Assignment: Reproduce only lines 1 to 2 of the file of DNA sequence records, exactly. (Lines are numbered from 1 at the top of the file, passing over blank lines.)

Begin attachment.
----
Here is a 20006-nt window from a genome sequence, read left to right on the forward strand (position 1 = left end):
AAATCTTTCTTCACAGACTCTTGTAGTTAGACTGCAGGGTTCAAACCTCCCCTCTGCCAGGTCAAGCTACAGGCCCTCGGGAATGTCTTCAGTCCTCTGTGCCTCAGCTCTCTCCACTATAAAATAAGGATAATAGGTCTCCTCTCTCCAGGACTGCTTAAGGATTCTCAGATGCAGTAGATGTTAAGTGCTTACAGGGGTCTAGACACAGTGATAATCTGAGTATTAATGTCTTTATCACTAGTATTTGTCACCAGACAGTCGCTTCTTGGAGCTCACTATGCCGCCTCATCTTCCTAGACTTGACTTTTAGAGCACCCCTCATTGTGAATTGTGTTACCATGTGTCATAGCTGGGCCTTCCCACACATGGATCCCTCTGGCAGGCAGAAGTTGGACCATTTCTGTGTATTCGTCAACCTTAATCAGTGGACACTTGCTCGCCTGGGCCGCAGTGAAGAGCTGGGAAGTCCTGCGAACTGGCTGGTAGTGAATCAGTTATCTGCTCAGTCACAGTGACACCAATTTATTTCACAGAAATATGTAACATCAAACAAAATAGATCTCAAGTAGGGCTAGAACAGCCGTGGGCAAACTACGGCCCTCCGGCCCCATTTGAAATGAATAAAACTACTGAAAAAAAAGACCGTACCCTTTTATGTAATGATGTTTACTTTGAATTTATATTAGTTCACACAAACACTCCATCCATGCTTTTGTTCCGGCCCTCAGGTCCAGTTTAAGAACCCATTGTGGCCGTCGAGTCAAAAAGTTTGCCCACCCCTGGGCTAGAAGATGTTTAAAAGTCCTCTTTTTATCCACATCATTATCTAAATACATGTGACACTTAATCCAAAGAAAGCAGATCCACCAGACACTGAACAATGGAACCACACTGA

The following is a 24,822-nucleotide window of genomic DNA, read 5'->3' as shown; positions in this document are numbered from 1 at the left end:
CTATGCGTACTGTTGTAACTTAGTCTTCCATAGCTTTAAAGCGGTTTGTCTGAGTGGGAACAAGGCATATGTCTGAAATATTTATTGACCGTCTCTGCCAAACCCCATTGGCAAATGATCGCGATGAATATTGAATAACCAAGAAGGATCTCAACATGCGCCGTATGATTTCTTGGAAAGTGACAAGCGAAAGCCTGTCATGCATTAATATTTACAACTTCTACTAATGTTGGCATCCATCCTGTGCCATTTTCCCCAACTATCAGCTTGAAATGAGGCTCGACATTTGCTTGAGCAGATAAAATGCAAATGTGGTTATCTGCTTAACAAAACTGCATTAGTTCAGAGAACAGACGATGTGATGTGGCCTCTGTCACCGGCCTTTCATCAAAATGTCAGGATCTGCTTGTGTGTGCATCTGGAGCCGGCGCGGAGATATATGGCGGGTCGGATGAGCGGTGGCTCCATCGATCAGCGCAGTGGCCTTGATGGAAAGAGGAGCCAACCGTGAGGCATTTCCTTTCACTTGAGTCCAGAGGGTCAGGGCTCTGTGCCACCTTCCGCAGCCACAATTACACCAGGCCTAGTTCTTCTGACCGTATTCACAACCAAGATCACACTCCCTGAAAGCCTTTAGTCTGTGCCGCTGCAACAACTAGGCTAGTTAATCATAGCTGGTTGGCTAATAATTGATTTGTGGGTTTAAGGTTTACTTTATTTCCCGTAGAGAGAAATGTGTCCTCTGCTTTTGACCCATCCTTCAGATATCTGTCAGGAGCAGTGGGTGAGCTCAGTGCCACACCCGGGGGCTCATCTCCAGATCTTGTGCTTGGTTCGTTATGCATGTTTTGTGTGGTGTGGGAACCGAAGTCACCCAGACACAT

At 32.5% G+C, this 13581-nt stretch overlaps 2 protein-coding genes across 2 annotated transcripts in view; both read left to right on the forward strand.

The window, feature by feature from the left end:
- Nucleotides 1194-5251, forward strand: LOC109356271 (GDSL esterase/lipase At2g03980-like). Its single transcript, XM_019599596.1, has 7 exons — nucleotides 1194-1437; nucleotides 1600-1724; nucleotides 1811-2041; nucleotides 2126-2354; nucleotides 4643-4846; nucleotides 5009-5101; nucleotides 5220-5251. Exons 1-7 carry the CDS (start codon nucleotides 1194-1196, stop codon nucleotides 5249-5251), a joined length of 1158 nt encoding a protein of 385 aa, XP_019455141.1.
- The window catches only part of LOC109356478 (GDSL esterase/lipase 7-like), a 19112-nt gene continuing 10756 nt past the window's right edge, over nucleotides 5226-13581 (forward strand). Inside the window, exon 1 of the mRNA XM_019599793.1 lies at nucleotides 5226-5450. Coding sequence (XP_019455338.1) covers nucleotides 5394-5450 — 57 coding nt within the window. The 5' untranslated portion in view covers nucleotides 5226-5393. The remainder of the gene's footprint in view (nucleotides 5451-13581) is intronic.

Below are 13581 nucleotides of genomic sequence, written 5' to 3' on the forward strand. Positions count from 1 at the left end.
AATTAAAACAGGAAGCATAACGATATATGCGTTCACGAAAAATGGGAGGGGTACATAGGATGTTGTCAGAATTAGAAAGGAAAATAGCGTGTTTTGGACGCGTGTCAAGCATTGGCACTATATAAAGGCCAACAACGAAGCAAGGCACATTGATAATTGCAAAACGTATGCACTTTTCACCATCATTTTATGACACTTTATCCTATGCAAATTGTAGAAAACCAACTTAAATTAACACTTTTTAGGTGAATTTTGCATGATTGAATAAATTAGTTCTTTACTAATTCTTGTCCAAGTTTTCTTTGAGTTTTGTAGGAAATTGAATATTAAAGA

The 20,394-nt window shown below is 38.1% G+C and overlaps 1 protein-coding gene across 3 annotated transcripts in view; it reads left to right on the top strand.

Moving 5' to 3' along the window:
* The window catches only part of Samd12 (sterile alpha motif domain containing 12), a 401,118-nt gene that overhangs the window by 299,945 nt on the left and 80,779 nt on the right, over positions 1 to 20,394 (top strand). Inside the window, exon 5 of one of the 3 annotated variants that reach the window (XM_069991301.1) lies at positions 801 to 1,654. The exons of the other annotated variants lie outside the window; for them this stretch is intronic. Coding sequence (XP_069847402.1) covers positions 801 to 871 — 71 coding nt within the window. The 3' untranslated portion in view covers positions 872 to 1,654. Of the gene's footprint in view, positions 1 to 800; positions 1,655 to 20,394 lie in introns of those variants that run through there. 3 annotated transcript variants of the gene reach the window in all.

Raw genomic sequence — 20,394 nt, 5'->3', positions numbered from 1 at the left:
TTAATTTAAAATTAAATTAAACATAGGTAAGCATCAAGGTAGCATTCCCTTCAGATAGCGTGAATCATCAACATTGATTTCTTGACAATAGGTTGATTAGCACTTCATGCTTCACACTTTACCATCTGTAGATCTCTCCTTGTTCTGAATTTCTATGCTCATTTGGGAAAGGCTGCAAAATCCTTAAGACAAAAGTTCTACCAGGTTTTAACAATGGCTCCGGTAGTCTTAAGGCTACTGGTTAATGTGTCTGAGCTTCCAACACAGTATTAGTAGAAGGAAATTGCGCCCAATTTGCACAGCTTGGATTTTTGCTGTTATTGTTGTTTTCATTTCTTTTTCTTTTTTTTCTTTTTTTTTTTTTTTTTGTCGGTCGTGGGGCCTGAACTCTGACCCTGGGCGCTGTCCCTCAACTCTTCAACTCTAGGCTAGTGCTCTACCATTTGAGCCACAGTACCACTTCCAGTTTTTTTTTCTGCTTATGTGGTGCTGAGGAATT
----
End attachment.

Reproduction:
Here is a 20006-nt window from a genome sequence, read left to right on the forward strand (position 1 = left end):
AAATCTTTCTTCACAGACTCTTGTAGTTAGACTGCAGGGTTCAAACCTCCCCTCTGCCAGGTCAAGCTACAGGCCCTCGGGAATGTCTTCAGTCCTCTGTGCCTCAGCTCTCTCCACTATAAAATAAGGATAATAGGTCTCCTCTCTCCAGGACTGCTTAAGGATTCTCAGATGCAGTAGATGTTAAGTGCTTACAGGGGTCTAGACACAGTGATAATCTGAGTATTAATGTCTTTATCACTAGTATTTGTCACCAGACAGTCGCTTCTTGGAGCTCACTATGCCGCCTCATCTTCCTAGACTTGACTTTTAGAGCACCCCTCATTGTGAATTGTGTTACCATGTGTCATAGCTGGGCCTTCCCACACATGGATCCCTCTGGCAGGCAGAAGTTGGACCATTTCTGTGTATTCGTCAACCTTAATCAGTGGACACTTGCTCGCCTGGGCCGCAGTGAAGAGCTGGGAAGTCCTGCGAACTGGCTGGTAGTGAATCAGTTATCTGCTCAGTCACAGTGACACCAATTTATTTCACAGAAATATGTAACATCAAACAAAATAGATCTCAAGTAGGGCTAGAACAGCCGTGGGCAAACTACGGCCCTCCGGCCCCATTTGAAATGAATAAAACTACTGAAAAAAAAGACCGTACCCTTTTATGTAATGATGTTTACTTTGAATTTATATTAGTTCACACAAACACTCCATCCATGCTTTTGTTCCGGCCCTCAGGTCCAGTTTAAGAACCCATTGTGGCCGTCGAGTCAAAAAGTTTGCCCACCCCTGGGCTAGAAGATGTTTAAAAGTCCTCTTTTTATCCACATCATTATCTAAATACATGTGACACTTAATCCAAAGAAAGCAGATCCACCAGACACTGAACAATGGAACCACACTGA